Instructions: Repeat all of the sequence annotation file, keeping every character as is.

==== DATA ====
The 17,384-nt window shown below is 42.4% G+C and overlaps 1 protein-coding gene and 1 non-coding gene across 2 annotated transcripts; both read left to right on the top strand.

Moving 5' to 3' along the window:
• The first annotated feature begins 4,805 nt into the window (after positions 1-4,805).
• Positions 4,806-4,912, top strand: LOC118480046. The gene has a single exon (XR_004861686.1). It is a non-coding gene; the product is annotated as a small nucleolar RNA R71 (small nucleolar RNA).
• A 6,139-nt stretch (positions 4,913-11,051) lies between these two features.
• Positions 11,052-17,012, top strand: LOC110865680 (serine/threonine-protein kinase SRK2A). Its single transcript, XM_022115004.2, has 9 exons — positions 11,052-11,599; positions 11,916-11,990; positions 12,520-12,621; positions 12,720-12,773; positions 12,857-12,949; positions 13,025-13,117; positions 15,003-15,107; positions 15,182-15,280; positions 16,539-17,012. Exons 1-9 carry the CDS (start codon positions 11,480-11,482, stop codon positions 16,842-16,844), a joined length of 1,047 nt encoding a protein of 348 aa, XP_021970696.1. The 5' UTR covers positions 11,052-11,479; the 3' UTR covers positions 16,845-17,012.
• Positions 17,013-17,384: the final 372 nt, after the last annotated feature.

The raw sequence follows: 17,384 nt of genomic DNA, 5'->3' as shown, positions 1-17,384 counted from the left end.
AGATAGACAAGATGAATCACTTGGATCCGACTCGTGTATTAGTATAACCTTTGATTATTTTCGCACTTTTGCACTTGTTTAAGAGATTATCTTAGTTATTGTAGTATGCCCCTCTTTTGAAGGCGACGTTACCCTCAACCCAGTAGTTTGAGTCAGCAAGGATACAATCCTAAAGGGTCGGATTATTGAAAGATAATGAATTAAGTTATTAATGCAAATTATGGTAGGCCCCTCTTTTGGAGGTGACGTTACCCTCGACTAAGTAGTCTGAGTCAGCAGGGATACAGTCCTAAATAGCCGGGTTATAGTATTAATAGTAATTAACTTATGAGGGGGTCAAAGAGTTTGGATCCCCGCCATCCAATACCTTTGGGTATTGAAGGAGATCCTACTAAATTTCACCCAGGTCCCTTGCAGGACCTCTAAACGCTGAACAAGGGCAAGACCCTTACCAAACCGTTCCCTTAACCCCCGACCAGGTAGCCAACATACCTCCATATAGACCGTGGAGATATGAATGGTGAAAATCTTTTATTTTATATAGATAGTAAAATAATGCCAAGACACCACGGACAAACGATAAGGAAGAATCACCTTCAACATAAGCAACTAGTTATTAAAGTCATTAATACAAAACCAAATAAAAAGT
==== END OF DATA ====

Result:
The 17,384-nt window shown below is 42.4% G+C and overlaps 1 protein-coding gene and 1 non-coding gene across 2 annotated transcripts; both read left to right on the top strand.

Moving 5' to 3' along the window:
• The first annotated feature begins 4,805 nt into the window (after positions 1-4,805).
• Positions 4,806-4,912, top strand: LOC118480046. The gene has a single exon (XR_004861686.1). It is a non-coding gene; the product is annotated as a small nucleolar RNA R71 (small nucleolar RNA).
• A 6,139-nt stretch (positions 4,913-11,051) lies between these two features.
• Positions 11,052-17,012, top strand: LOC110865680 (serine/threonine-protein kinase SRK2A). Its single transcript, XM_022115004.2, has 9 exons — positions 11,052-11,599; positions 11,916-11,990; positions 12,520-12,621; positions 12,720-12,773; positions 12,857-12,949; positions 13,025-13,117; positions 15,003-15,107; positions 15,182-15,280; positions 16,539-17,012. Exons 1-9 carry the CDS (start codon positions 11,480-11,482, stop codon positions 16,842-16,844), a joined length of 1,047 nt encoding a protein of 348 aa, XP_021970696.1. The 5' UTR covers positions 11,052-11,479; the 3' UTR covers positions 16,845-17,012.
• Positions 17,013-17,384: the final 372 nt, after the last annotated feature.

The raw sequence follows: 17,384 nt of genomic DNA, 5'->3' as shown, positions 1-17,384 counted from the left end.
AGATAGACAAGATGAATCACTTGGATCCGACTCGTGTATTAGTATAACCTTTGATTATTTTCGCACTTTTGCACTTGTTTAAGAGATTATCTTAGTTATTGTAGTATGCCCCTCTTTTGAAGGCGACGTTACCCTCAACCCAGTAGTTTGAGTCAGCAAGGATACAATCCTAAAGGGTCGGATTATTGAAAGATAATGAATTAAGTTATTAATGCAAATTATGGTAGGCCCCTCTTTTGGAGGTGACGTTACCCTCGACTAAGTAGTCTGAGTCAGCAGGGATACAGTCCTAAATAGCCGGGTTATAGTATTAATAGTAATTAACTTATGAGGGGGTCAAAGAGTTTGGATCCCCGCCATCCAATACCTTTGGGTATTGAAGGAGATCCTACTAAATTTCACCCAGGTCCCTTGCAGGACCTCTAAACGCTGAACAAGGGCAAGACCCTTACCAAACCGTTCCCTTAACCCCCGACCAGGTAGCCAACATACCTCCATATAGACCGTGGAGATATGAATGGTGAAAATCTTTTATTTTATATAGATAGTAAAATAATGCCAAGACACCACGGACAAACGATAAGGAAGAATCACCTTCAACATAAGCAACTAGTTATTAAAGTCATTAATACAAAACCAAATAAAAAGT